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Fair play

/ 09:03 AM April 15, 2019

These days, the “woke” and politically correct way to talk about beauty is all about inclusivity and embracing all races, body types and skin color. The reach of social media has allowed us to appreciate the spectrum of beauty in an unprecedented way. But our local skin-whitening product giants seem to have missed the memo. Or maybe they didn’t; they read it and, in the way of all capitalism, decided to co-opt this struggle for profit.

Colorism in the Philippines isn’t a topic often broached. It’s not quite, as Nancy Binay has commented, borderline racism; racism is prejudice based on race. Colorism, its close cousin, is discrimination against those with darker skin, who come up against prejudice even within their own communities, where lighter skin is more desirable. Most of us have been told to stay out of the sun for fear of tanning. We all have that friend who, we joke, disappears in the dark the moment they close their eyes. “Negro” doesn’t have the same context here as it does abroad — few feel affected by the deeply embedded antiblack racism of the West — but “negro” or “negra” is used as a pejorative all the same. We’re bombarded by advertisements for skin whitening. Most of our celebrities are fair-skinned, with dark-skinned ones more the exception than the rule.

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This ideal of fairness predominates worldwide, and it shows. A 2017 report from Global Industry Analysis projects that global spending on whitening products will balloon to $31.2 billion by 2024, with the driving force a cultural perception “that correlates lighter skin tone with beauty and personal success.” The World Health Organization says that skin whitener use is at 40 percent in the Philippines. And Glutamax, SkinWhite, et al. are ready to take advantage.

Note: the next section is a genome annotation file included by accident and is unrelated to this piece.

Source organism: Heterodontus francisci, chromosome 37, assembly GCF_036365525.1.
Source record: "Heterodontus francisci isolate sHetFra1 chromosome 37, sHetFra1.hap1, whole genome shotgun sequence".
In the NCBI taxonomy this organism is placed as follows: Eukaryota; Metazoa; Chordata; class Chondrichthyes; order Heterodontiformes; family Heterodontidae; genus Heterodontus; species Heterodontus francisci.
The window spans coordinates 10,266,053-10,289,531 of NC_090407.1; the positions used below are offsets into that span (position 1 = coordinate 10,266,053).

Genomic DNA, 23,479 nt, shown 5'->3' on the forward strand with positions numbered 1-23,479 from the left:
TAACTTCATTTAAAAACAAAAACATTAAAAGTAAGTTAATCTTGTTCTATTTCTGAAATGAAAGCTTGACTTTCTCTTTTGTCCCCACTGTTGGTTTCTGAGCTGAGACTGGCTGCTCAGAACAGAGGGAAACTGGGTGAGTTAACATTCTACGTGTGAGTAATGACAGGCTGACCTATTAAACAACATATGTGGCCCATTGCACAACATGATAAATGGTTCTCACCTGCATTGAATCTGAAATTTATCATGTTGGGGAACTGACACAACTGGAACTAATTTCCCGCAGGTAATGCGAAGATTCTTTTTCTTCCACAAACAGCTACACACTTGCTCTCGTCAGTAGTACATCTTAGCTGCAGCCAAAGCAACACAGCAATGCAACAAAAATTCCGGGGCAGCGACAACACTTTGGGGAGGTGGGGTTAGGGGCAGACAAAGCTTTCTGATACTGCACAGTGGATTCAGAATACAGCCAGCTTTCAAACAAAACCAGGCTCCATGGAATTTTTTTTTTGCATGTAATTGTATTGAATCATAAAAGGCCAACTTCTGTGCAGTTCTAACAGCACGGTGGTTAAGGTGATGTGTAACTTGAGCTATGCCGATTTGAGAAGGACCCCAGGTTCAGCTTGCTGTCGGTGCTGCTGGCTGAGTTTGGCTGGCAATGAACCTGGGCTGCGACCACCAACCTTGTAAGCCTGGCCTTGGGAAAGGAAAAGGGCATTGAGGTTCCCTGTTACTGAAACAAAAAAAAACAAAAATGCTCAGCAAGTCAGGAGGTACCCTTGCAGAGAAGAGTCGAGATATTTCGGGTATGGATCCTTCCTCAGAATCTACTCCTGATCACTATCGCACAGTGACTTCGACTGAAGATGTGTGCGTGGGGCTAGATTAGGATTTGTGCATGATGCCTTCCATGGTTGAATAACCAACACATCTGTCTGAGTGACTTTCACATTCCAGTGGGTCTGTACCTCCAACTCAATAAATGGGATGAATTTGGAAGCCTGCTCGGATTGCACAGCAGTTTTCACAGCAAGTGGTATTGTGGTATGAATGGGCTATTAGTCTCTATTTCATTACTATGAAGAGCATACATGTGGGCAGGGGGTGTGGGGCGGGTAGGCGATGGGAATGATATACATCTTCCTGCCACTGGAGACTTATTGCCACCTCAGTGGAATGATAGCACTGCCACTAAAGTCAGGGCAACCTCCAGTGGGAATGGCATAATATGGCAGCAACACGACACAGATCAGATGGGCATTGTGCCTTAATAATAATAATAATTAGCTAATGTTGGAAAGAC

EO-Executive Optical tells us, “Have your eyes checked,” lest we end up like the girl who chose an “ugly” dark-skinned guy over a fair-skinned boy. The Belo Medical Group released an ad saying that a young man, at 10 percent lighter, is “100 percent more sosyal.” Recently, SkinWhite released a confusing ad showing twins, one fair and one made up with brownface, with the tagline “Dark or white, you are beautiful.” SkinWhite later clarified that they meant that everyone can be attractive “whether they choose to be dark or white,” as though skin color is a choice.

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As if that’s not befuddling enough, there’s also the “Unfair ’di ba?” campaign, which invited people to a site to share their experiences with colorism, with statements like “Maputi lang, maganda na?” and “Maputi lang, favorite na ni boss?” Then the reveal: it’s an ad by Glutamax which tells dark-skinned women, don’t get mad! Get whiter! It gets so many things wrong at once: striking at women where it hurts most; pitting women against other women; and reinforcing an unfair standard of beauty rather than dismantling it.

But the campaign also strikes at something deeper than beauty; for so many, colorism is not just about dating or beauty, but about work, opportunity and survival. Colorism, a gendered issue which appears to affect women more than men, is already known to affect career aspirations and job selection within groups of the same race. How gauche to take advantage of this fear of discrimination to sell more products.

In India and other countries, advertising standards have been placed to discourage the portrayal of dark-skinned individuals at a disadvantage. If our recent ads are any indication, no such protection is active locally. This cultural obsession leaves companies richer, and leaves women poorer, disappointed and at risk of serious health consequences from misguided use of unregulated products. Dark-skinned women can’t continue to be the “before” pictures in this narrative. For what it’s worth, we can’t let these, and other insensitively made ad campaigns, pass without comment. So far the networks responsible for “Nita Negrita” and for Maymay Entrata’s recent foray into blackface have played deaf to, or deliberately missed the point of, the very legitimate backlash against insensitive portrayals of dark skin. Maybe with enough backlash, the networks and corporations will actually listen.

kchuarivera@gmail.com

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TAGS: colorism, dark skin, fair skin, Hints and Symmbols, kay rivera, skin-whitening products
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